One of the RCIE’s primary goals is assisting those entrepreneurs in forming relationships that can help them succeed. Senior level Hawks executives also will be mentoring entrepreneurs in RCIE programs.
“Many of these young entrepreneurs didn’t grow up with the network of Wall Street contacts, of banking contacts, of venture-capital contacts, of private-equity contacts,” said Ressler, who has worked in the investment world for 35 years or so. “It doesn’t make it a lesser business, it’s makes the business less connected maybe, but not less valuable.”
That donation will help the RCIE facilitate partnerships between Black entrepreneurs and corporate partners, as well as provide those entrepreneurs with financial support and increase access to capital.
When the RCIE first got started, it polled 1,500 Black entrepreneurs in the South asking what their No. 1 need was – although capital was the expected answer, the need for community actually ranked first.
“I think the only difference between Bankhead and Buckhead is access, opportunity and exposure,” Russell Center president and CEO Jay Bailey said. “That’s it. We lose GDP every year because we have not figured out how to make the economy work and innovation work for those south of I-20. And the ideas and the intelligence and the genius and the brilliance that exists in those brains, never reaches the marketplace because we’ve never created those pathways, we’ve never made those connections, and that’s at the heart of what we want to be able to do.”
Atlanta has the right pieces in place, from HBCUs, Georgia Tech and Georgia State to other corporations based here, to help Black entrepreneurs succeed, Bailey said. And the contribution from the Ressler Gertz Family Foundation provides the Russell Center with some stability while it tries to do just that.
“For Tony’s gift over five years, it’s just like basketball, you’ve got to have the right team on the court to win,” Bailey said. “And this kind of gift allows us to look at a five-year runway to make sure that we have the staff, the mentors, the support in place, for companies to take the journey from where they are to where they want to be. That kind of stability is something that doesn’t happen often with nonprofit organizations and certainly younger nonprofit organizations, so it’s truly a gift and helping us with sustainability, stability and making sure we’re putting the talent on the court that’s going to win.”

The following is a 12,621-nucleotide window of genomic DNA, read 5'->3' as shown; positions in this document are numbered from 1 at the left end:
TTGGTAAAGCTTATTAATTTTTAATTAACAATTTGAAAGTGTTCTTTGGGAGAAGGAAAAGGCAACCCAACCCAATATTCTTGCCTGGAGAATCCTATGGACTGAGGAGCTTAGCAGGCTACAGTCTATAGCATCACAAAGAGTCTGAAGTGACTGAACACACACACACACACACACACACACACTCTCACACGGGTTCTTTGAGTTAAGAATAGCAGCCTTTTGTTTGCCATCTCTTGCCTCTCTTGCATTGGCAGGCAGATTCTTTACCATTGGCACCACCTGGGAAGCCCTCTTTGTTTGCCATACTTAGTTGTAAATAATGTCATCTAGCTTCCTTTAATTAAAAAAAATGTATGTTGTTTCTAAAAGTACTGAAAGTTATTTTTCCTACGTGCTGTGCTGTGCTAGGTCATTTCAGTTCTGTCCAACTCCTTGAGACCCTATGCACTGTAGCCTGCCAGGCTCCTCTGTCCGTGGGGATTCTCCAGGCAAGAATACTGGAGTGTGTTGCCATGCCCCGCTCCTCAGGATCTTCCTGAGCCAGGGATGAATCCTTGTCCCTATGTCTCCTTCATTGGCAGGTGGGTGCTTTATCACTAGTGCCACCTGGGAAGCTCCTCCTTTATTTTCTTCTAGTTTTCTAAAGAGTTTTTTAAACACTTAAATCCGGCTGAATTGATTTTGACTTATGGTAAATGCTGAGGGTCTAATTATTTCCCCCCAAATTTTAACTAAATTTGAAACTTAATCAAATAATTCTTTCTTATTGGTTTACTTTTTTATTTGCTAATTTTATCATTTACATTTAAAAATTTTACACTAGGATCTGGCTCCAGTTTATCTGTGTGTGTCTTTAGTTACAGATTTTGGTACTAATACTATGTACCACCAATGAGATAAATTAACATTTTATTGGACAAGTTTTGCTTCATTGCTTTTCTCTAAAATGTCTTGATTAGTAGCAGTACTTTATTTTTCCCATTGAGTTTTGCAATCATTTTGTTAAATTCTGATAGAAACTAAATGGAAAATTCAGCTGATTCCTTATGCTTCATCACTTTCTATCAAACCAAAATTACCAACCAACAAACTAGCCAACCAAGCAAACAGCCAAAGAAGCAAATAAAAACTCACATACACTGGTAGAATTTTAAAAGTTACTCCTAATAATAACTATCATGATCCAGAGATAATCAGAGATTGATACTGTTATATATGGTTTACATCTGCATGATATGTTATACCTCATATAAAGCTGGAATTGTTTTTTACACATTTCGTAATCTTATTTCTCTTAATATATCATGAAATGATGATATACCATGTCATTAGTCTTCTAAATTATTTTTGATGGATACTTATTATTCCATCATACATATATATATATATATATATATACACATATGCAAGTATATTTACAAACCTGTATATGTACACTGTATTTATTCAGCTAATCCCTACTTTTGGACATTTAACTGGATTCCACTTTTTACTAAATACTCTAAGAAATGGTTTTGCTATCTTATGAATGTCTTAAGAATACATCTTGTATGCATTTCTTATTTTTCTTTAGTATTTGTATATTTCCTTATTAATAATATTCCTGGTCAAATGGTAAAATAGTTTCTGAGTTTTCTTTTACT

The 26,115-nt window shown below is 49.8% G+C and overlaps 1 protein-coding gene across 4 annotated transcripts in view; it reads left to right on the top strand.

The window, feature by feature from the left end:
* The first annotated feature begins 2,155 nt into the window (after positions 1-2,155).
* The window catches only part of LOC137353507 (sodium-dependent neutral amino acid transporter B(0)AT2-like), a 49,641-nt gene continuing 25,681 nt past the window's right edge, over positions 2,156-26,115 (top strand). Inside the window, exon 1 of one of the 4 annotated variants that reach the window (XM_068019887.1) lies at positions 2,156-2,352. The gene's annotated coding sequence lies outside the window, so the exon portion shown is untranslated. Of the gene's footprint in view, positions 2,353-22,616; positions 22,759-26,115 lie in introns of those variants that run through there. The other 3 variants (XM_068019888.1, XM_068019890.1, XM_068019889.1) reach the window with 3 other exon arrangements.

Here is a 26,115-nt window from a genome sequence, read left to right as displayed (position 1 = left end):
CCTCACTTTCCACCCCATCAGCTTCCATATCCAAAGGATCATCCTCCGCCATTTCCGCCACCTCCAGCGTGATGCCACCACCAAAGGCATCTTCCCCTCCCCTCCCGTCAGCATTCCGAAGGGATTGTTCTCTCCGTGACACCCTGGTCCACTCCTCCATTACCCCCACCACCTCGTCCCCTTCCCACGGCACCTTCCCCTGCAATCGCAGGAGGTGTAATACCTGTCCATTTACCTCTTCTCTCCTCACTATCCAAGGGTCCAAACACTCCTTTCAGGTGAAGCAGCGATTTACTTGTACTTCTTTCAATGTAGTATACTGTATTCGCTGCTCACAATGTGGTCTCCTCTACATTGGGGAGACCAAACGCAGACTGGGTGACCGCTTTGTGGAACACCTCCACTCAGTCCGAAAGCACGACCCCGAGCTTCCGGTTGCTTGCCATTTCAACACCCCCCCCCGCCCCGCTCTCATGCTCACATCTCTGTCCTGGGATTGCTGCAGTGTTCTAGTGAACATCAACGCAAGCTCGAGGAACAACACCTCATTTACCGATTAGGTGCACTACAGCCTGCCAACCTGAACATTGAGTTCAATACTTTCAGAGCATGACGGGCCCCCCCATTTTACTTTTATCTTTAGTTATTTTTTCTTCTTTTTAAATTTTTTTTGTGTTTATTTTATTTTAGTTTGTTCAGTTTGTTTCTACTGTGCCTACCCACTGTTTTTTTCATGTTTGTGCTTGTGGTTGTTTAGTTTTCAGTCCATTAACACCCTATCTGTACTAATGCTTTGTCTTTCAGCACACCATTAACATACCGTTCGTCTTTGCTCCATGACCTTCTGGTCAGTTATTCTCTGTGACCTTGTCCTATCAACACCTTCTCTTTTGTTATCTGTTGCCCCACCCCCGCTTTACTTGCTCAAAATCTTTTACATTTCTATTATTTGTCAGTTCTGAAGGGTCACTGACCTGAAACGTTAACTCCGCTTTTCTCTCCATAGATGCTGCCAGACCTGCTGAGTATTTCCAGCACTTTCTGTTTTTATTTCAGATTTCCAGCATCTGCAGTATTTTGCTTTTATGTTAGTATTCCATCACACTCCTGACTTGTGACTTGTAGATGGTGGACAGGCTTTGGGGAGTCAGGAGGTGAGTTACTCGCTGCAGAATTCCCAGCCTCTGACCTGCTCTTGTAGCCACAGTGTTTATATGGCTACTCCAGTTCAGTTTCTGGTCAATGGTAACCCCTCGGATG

As Atlanta ranks among the lowest cities in the nation for economic mobility for Black people, the RCIE aims to act as a catalyst for change and create 2,000 jobs and 250 startup companies in the city, and give resources to 700 businesses so they can grow by five to 10 employees. It also hopes to increase wealth in Black households in the area by $70 million over the next five years.
If successful, it’s possible that the partnership between the Russell Center and the Hawks can act as a model for other cities and organizations around the country, Ressler thinks.
“If you help tens or hundreds of businesses, you’re helping hundreds of thousands if not millions of employees of those businesses, so please hear us that the impact is enormous if we do it right, and then think about 30, 40 other markets, major economic centers around this country wanting to understand what we’ve gotten right at the Russell Center so that they in fact can copy or at least learn from what we’ve been doing,” Ressler said.
Also, in a league-wide effort to further the economic empowerment of the Black community, the Hawks Foundation also pledged $10 million over 10 years to the NBA Foundation (Ressler sits on the Board of Directors), which was launched in August and involves working with all 30 teams, the Players Association and both local and national charity organizations.
The Hawks are also increasing their investment in their Diversity and Inclusion and Corporate Social Responsibility/Community Development departments with an $11 million investment, which includes hiring a vice president of D&I Programming. The franchise has upped its commitment to community programs with a minimum of $14 million over 10 years, and State Farm will be expanding its Good Neighbor Club program, which heads up a court renovation program so more children in the Atlanta area have a chance to play.
One of these community programs, ‘Hawks at Home,’ was formed recently in response to the coronavirus pandemic, and through a partnership with Atlanta Public Schools acts as a resource on health and wellness for students, teachers, and coaches.